LDAP

Authentication via Existing Identity Management Systems

Chef Automate can integrate with existing LDAP services to authenticate users in Chef Automate, and thus use their existing group memberships to determine their Chef Automate permissions.

Chef Automate supports using both local users and externally managed users from an external identity provider (IdP). Both one LDAP service (or MSAD for simplified configuration of Active Directory setups) and one SAML IdP can be used. You do not need to configure an external IdP if you simply want to create users and teams local to Chef Automate. See the Users documentation for additional information.

Chef Automate uses Dex to support LDAP integrations. To configure authentication for your Chef Automate installation, create a TOML file that contains the partial LDAP configuration. Then run chef-automate config patch </path/to/your-file.toml> to deploy your change.

Switching between a Microsoft AD configuration and generic LDAP configuration will not affect your policies, as they are both LDAP configurations. However, switching between either of those configurations and a SAML configuration will require you to make new policies if using IAM v1, or adjust the policy membership if using IAM v2.

Users who sign in via SAML will have a session time of 24 hours before needing to sign in again. Local, MSAD, and LDAP users will have their Chef Automate sessions refreshed while they maintain an active browsing session of the Chef Automate UI or until they sign out directly.

Supported Identity Management Systems

  • Azure Active Directory
  • Microsoft Active Directory (MSAD)

Overview

This is documentation for configuring Chef Automate’s Lightweight Directory Application Protocol (LDAP) and Microsoft Active Directory (MSAD) integrations. LDAP is an established and open standard protocol for interacting with directory servers. A directory server stores information–in this case information for authenticating and authorizing users–in a tree of entries. (It is not a relational database.)

Microsoft Active Directory

Microsoft Active Directory (MSAD) is a type of directory server that supports LDAP. Chef Automate comes with a default LDAP configuration for MSAD. The Chef Automate default MSAD configuration is a minimal configuration for standard MSAD systems, which you can extend by overriding default values and using additional configuration options. Chef Automate’s default configuration for Microsoft AD is specific to LDAP. To configure Microsoft AD using SAML, see the SAML documentation.

Changing Chef Automate Configuration

If you need to change your configured external identity provider settings, replace your existing configuration by following these steps:

  1. Run chef-automate config show config.toml.
  2. Edit config.toml to replace the dex.sys.connectors section with the configuration values for your new identity provider.
  3. Run chef-automate config set config.toml to set your updated configuration.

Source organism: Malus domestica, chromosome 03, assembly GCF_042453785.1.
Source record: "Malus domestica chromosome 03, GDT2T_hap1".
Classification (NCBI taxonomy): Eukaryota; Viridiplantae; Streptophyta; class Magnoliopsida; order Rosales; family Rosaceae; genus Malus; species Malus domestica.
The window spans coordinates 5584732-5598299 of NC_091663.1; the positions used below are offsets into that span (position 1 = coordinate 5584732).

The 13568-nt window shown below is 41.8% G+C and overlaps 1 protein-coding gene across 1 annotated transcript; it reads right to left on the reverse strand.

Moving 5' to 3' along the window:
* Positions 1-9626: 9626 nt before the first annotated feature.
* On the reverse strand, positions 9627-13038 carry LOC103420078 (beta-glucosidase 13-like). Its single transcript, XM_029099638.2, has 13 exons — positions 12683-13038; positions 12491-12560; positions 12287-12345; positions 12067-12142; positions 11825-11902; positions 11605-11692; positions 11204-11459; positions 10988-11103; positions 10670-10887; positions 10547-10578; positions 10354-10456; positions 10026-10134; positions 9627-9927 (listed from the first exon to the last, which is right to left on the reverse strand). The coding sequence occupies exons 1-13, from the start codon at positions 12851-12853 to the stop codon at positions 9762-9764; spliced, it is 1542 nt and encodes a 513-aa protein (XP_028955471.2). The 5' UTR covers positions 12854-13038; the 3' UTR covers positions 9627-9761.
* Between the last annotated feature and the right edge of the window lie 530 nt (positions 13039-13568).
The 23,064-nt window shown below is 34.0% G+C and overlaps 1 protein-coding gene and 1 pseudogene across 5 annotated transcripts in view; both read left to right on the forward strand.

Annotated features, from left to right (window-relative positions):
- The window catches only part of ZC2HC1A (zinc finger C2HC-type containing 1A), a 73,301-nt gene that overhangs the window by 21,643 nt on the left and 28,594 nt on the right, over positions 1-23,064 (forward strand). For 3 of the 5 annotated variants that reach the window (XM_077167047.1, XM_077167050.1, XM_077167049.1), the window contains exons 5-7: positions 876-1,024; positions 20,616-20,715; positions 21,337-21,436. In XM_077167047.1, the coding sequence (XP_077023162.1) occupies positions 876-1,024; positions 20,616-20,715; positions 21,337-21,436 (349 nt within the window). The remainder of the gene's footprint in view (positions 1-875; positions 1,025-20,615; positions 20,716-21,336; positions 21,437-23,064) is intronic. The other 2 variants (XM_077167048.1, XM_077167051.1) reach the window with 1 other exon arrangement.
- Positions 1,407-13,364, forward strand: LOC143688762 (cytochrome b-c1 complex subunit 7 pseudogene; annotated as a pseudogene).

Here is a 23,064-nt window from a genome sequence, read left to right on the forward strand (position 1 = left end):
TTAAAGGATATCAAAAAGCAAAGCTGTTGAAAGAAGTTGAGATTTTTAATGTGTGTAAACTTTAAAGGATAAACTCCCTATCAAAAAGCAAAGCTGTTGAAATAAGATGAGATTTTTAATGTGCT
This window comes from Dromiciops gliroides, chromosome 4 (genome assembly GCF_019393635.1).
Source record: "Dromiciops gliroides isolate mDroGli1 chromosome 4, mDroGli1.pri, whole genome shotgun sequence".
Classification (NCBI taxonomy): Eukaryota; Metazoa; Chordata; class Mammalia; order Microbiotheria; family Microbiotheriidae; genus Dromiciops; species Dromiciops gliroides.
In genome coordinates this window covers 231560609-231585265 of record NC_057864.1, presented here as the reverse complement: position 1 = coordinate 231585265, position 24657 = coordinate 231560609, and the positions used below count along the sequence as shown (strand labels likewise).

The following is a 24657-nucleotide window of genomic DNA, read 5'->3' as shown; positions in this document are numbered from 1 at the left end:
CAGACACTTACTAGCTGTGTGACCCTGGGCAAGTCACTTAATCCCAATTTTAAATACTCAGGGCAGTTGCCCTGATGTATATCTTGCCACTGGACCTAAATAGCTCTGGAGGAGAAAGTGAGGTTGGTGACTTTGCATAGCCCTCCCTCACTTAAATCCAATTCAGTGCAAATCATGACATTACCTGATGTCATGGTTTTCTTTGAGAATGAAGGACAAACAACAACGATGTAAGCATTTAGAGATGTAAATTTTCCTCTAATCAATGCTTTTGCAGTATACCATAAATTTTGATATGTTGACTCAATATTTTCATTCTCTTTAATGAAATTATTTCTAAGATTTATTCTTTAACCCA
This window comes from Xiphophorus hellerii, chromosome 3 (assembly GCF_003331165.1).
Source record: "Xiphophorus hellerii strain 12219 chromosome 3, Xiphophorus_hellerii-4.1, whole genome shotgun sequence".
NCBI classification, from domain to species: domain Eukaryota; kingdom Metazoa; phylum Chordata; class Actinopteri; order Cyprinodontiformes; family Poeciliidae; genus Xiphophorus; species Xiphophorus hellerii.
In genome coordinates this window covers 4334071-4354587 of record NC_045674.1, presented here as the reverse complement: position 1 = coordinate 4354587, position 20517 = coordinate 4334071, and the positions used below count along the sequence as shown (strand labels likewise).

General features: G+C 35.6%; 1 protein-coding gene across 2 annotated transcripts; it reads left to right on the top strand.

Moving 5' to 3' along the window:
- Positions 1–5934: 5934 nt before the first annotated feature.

Minimal MSAD Configuration

base_user_search_dn
“your base user search DN”
base_group_search_dn
“your base group search DN”
bind_dn
“your bind_dn”
bind_password
“your bind_password”
ca_contents
Your certificate authority (CA) certificate contents. You can provide multiple PEM-encoded CA certs. Optional.
# Example ca_contents setting:
ca_contents = """-----BEGIN CERTIFICATE-----
MIICsDCCAhmgAwIBAgIJAJxMopMJbhPkMA0GCSqGSIb
...
X0uRzUPlpTtd5tYFs43nKqxJT6s=
-----END CERTIFICATE-----"""
host
The domain name of your directory server, for example "ldap.corp.com". Default port: 636. Override the port by appending it to the host setting, "ldap.corp.com:10636"

Minimal MSAD config.toml

[dex.v1.sys.connectors.msad_ldap]
host = "<your host>"
bind_dn = "<your bind_dn>"
bind_password = "<your bind_password>"
base_user_search_dn = "<your base user search DN>"
base_group_search_dn = "<your base group search DN>"
ca_contents = "<your ca contents>" # optional, but recommended

Full MSAD Configuration

The MSAD configuration is an LDAP configuration with more provided default values that are commonly a good fit for Active Directory. Override any single default value by uncommenting it in the configuration and setting its value:

email_attr
“mail”
filter_groups_by_user_attr
“member”
filter_groups_by_user_value
“DN”
group_query_filter
“(objectClass=group)”
group_display_name_attr
“displayName”
insecure_no_ssl
false
user_display_name_attr
“displayName”
user_id_attr
“sAMAccountName”
user_query_filter
“(objectClass=person)”
username_attr
“sAMAccountName”

Example Full MSAD config.toml

[dex.v1.sys.connectors.msad_ldap]
host = "<your host>"
bind_dn = "<your bind_dn>"
bind_password = "<your bind_password>"
base_user_search_dn = "<your base user search DN>"
base_group_search_dn = "<your base group search DN>"
ca_contents = "<your ca contents>" # optional

# MSAD default values (uncomment to override a specific one)
# insecure_no_ssl = false
# user_query_filter = "(objectClass=person)"
# user_id_attr = "sAMAccountName"
# username_attr = "sAMAccountName"
# email_attr = "mail"
# user_display_name_attr = "displayName"
# group_query_filter = "(objectClass=group)"
# filter_groups_by_user_value = "DN"
# filter_groups_by_user_attr = "member"
# group_display_name_attr = "displayName"

Extended LDAP Settings

For those who do not use Microsoft AD or require greater control over their configuration, Chef Automate has the following customizable LDAP configuration settings:

base_group_search_dn
“your base group search DN”
base_user_search_dn
“your base user search DN”
bind_dn
“your bind_dn”
bind_password
“your bind_password”
ca_contents
“your ca contents”
email_attr
“your email attribute”